PHASE 1: Kick-off
To begin your Salesforce to ERP integration project, identify the stakeholders and their roles.
Some of the key questions to ask at this stage:
• What are the potential data flows between Salesforce and the ERP?
• How do the data models of both systems compare?
• What fields does each system leverage?
PHASE 2: Define Requirements
The first step in this phase is to understand the “as is” Salesforce and ERP platform infrastructure, and then consider what new platform elements are needed.
You’ll want to define the project scope and objectives and take a good look at the fields most often used and those not used at all, so you can prioritize the order of integration between the two systems.
Pro tip: Select an integration tool or platform that offers pre-built connectors. Ready-to-go connectors can drastically reduce development time and even long-term maintenance costs.
PHASE 3: Design
For the Design phase, break into sprints and create field-level physical data models. This step lets you see which Salesforce fields map to which ERP fields and where new fields are needed.
PHASE 4: Build
In the Build phase, you need to decide whether you’ll have different developers work on each end of the integration or just one developer from start to finish. Pulling in the IT operations team (the DevOps model) to help establish a continuous integration/continuous deployment cycle is a best practice that can pay off in time, cost, and efficiency.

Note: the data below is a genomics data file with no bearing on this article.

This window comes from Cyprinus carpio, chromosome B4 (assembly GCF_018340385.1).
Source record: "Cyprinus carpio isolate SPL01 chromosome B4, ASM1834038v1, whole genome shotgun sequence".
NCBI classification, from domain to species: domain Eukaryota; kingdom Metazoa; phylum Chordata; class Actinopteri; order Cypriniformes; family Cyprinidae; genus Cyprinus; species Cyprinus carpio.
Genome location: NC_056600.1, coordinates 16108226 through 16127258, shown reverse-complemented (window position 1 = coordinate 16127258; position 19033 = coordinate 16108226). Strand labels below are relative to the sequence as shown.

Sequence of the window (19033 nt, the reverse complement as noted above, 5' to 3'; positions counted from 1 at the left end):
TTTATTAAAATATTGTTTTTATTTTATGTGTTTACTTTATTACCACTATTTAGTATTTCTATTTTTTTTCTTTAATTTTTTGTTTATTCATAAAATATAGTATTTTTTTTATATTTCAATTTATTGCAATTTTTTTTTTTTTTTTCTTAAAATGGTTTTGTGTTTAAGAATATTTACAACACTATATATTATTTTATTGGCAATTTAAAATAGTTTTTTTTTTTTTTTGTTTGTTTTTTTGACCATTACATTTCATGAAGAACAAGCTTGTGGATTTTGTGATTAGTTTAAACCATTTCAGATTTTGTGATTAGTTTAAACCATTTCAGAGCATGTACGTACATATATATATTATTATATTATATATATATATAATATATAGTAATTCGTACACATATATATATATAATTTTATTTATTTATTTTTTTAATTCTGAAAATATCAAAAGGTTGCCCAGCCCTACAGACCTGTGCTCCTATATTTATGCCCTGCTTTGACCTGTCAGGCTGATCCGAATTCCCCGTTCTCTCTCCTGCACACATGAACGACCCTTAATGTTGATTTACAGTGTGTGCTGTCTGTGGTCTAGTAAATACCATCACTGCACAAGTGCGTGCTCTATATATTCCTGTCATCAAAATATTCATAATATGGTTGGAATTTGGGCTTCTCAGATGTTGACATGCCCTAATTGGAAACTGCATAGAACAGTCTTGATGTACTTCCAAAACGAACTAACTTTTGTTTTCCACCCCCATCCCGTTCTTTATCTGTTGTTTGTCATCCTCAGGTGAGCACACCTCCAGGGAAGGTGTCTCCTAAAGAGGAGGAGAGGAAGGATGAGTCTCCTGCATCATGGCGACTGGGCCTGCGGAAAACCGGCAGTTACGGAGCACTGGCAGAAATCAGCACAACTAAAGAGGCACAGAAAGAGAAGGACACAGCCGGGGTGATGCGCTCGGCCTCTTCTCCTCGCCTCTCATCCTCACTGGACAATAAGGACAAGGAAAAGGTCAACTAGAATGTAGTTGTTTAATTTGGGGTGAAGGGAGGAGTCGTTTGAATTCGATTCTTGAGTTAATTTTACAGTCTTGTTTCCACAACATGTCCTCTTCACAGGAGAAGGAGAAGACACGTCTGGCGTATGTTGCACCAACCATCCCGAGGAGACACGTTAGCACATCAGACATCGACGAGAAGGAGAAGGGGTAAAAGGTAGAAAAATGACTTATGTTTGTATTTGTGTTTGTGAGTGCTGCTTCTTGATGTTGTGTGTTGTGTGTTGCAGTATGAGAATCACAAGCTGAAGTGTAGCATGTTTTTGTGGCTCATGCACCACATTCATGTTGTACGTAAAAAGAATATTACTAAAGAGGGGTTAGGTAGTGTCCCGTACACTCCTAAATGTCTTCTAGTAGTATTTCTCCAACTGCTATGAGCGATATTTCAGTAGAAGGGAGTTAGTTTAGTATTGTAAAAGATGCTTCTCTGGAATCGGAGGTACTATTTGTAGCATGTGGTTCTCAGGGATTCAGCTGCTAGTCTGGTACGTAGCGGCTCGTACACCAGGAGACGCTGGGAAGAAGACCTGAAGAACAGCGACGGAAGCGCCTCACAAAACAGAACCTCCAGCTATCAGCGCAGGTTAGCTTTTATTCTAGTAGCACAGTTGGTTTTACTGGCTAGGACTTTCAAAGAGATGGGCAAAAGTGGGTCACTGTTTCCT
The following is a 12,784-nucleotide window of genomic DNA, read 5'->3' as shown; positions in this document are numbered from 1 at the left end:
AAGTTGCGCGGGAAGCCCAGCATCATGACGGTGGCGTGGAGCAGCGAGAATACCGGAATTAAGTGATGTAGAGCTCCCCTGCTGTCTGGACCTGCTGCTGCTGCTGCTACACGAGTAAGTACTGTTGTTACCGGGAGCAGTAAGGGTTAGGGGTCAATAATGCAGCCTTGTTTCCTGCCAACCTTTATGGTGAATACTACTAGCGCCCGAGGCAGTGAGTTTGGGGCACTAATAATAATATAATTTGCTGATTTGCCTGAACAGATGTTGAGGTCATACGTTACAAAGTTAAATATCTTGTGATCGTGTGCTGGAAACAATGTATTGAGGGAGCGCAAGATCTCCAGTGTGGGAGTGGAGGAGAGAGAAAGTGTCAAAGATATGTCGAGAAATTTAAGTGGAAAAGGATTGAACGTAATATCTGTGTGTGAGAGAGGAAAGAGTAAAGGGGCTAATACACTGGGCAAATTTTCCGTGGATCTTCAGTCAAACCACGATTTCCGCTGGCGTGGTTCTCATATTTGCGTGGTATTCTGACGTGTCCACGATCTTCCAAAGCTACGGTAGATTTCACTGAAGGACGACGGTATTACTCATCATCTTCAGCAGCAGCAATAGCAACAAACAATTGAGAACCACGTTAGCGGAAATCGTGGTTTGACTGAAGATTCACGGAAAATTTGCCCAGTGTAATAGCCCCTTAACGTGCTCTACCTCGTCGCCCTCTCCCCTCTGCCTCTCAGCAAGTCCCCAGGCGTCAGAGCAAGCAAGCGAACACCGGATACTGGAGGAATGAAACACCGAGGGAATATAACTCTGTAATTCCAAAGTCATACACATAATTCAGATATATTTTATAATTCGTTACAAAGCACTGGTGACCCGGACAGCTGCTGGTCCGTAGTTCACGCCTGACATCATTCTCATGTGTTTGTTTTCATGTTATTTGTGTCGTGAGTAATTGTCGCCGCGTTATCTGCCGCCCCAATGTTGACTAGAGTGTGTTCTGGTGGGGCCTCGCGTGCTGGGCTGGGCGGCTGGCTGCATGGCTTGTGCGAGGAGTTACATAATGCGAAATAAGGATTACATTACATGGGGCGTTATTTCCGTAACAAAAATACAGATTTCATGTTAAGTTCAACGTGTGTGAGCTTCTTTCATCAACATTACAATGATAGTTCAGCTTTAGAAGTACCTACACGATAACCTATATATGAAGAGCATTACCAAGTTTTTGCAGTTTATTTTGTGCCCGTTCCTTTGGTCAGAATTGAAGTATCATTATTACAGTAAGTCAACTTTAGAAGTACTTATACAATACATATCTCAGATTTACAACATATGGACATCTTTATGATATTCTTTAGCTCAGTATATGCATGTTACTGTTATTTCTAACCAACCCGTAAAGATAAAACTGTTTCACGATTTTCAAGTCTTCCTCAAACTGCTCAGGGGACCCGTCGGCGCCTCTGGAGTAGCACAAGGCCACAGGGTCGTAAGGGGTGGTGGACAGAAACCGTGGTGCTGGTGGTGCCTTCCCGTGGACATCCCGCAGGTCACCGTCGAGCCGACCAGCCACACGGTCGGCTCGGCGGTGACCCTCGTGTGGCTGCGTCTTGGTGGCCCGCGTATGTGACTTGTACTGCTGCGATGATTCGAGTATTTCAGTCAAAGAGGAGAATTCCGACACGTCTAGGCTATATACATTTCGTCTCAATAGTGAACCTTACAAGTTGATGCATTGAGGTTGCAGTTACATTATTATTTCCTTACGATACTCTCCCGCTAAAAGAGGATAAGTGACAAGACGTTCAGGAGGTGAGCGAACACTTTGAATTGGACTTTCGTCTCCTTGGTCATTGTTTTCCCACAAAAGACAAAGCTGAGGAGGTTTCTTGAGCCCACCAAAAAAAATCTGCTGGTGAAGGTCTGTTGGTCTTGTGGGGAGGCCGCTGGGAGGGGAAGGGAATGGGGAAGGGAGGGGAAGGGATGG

Pro tip: After completing this phase, run a unit test with the user team.
PHASE 5: Test
The Test phase starts with a dedicated QA engineer executing the test plan. This phase will go more smoothly if the testers are involved in the Requirements, Design, and Build phases so they are familiar with the original requirements and can design test cases to verify them.
When the integrations look good to the QA team, the test cases can go through user-acceptance testing where end users can provide feedback on the system.
PHASE 6: Train
Before deploying to production, train end users on how to use the integrated systems. Users will discover they can get more done on their own—and much faster than they could when they had to rely on others to chase down information. But for end users to achieve their optimal efficiency, you need to show them just how the new data flows and how often.
PHASE 7: Deployment/Production
The Deployment/Production phase is where continuous integration (starting from the Build phase) will pay off so that you are continuously building the application in a fully functional environment.
Pro tip: In the Salesforce world, having a solid deployment strategy and lifecycle management approach is key to success. If you spend too much time in your development environment and wait too long to get the changes into testing, staging, and user-acceptance testing, you inevitably run into issues.
PHASE 8: Support
As you enter the Support phase, the Ops half of DevOps will begin monitoring the integration, using tools to analyze logs, fix issues, and cycle changes into the process so you don’t drop data. It’s important to realize that integrations are living entities that need to be maintained as you make changes.
For a more detailed project plan, use the form to download "The Definitive Guide to Integrating Salesforce with Your ERP System."